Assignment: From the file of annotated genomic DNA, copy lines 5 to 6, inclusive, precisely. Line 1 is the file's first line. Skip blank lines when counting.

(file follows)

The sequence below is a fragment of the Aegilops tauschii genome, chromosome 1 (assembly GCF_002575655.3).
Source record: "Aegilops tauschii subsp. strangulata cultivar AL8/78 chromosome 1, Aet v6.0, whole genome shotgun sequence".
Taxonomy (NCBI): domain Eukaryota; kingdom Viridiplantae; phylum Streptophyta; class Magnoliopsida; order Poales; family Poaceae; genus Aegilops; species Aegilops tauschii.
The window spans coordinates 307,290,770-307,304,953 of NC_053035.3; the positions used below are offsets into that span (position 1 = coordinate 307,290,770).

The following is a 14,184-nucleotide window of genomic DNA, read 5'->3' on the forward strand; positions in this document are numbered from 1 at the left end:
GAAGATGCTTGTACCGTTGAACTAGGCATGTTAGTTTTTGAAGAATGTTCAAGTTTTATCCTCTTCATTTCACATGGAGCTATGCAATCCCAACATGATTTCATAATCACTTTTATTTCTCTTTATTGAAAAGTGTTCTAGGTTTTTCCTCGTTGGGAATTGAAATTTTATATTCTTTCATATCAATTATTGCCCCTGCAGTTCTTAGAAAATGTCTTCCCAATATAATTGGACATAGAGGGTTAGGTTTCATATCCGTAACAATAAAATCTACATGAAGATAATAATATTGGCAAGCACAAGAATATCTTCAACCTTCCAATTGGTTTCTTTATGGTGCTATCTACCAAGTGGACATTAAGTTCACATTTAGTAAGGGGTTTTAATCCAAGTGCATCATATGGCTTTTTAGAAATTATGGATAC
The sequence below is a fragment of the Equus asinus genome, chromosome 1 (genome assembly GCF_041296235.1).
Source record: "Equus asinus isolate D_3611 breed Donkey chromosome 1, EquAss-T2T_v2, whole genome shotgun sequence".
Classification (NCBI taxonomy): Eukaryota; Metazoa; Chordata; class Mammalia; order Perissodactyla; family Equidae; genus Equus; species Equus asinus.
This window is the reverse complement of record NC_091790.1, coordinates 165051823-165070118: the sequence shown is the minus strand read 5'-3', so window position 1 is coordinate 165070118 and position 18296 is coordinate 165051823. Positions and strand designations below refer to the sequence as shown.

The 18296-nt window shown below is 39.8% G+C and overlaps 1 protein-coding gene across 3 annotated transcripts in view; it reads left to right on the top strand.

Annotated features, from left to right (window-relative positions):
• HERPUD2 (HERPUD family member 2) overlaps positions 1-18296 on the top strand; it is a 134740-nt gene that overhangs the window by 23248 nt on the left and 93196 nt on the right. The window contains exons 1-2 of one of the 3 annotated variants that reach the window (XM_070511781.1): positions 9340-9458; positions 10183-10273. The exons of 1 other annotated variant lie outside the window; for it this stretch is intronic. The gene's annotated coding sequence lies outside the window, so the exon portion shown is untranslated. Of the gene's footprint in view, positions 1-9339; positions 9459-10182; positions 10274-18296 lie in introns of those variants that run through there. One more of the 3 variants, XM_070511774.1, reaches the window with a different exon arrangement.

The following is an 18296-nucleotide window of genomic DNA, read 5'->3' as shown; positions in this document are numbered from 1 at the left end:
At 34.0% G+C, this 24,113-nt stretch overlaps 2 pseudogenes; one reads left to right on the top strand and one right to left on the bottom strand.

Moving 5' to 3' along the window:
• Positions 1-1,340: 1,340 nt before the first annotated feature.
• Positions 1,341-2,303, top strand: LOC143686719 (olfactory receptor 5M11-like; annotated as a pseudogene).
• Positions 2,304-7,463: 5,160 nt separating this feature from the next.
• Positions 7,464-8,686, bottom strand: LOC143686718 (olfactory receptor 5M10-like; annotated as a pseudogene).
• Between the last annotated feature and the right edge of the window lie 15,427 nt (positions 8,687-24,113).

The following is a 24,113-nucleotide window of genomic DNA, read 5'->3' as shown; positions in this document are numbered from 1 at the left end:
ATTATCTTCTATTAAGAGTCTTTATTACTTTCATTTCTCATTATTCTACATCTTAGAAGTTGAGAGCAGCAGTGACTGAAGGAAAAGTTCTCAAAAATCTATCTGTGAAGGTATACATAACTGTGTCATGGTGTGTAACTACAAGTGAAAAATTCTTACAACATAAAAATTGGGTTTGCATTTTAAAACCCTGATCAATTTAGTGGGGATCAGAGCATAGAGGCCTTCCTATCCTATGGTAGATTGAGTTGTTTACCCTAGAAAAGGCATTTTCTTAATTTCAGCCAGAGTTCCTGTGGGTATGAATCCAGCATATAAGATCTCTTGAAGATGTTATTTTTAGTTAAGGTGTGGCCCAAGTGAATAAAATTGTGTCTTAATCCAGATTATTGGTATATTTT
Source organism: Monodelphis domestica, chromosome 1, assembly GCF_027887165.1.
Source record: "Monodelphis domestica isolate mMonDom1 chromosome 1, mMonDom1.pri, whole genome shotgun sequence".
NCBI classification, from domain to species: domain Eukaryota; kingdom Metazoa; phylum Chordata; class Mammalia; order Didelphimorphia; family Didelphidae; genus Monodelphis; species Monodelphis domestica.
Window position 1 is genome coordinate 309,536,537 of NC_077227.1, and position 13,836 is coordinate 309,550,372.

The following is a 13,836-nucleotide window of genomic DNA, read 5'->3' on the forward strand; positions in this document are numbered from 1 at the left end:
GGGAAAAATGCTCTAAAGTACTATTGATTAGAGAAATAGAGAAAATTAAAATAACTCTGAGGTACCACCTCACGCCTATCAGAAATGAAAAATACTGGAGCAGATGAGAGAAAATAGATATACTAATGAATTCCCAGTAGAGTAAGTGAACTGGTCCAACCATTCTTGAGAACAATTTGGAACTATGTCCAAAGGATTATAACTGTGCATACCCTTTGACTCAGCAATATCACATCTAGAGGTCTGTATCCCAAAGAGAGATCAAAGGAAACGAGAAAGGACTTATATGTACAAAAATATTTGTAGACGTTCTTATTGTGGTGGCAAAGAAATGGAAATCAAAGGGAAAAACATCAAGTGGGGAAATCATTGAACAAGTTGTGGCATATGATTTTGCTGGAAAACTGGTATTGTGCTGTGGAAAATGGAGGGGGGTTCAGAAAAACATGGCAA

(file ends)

The following is a 14,184-nucleotide window of genomic DNA, read 5'->3' on the forward strand; positions in this document are numbered from 1 at the left end:
GAAGATGCTTGTACCGTTGAACTAGGCATGTTAGTTTTTGAAGAATGTTCAAGTTTTATCCTCTTCATTTCACATGGAGCTATGCAATCCCAACATGATTTCATAATCACTTTTATTTCTCTTTATTGAAAAGTGTTCTAGGTTTTTCCTCGTTGGGAATTGAAATTTTATATTCTTTCATATCAATTATTGCCCCTGCAGTTCTTAGAAAATGTCTTCCCAATATAATTGGACATAGAGGGTTAGGTTTCATATCCGTAACAATAAAATCTACATGAAGATAATAATATTGGCAAGCACAAGAATATCTTCAACCTTCCAATTGGTTTCTTTATGGTGCTATCTACCAAGTGGACATTAAGTTCACATTTAGTAAGGGGTTTTAATCCAAGTGCATCATATGGCTTTTTAGAAATTATGGATAC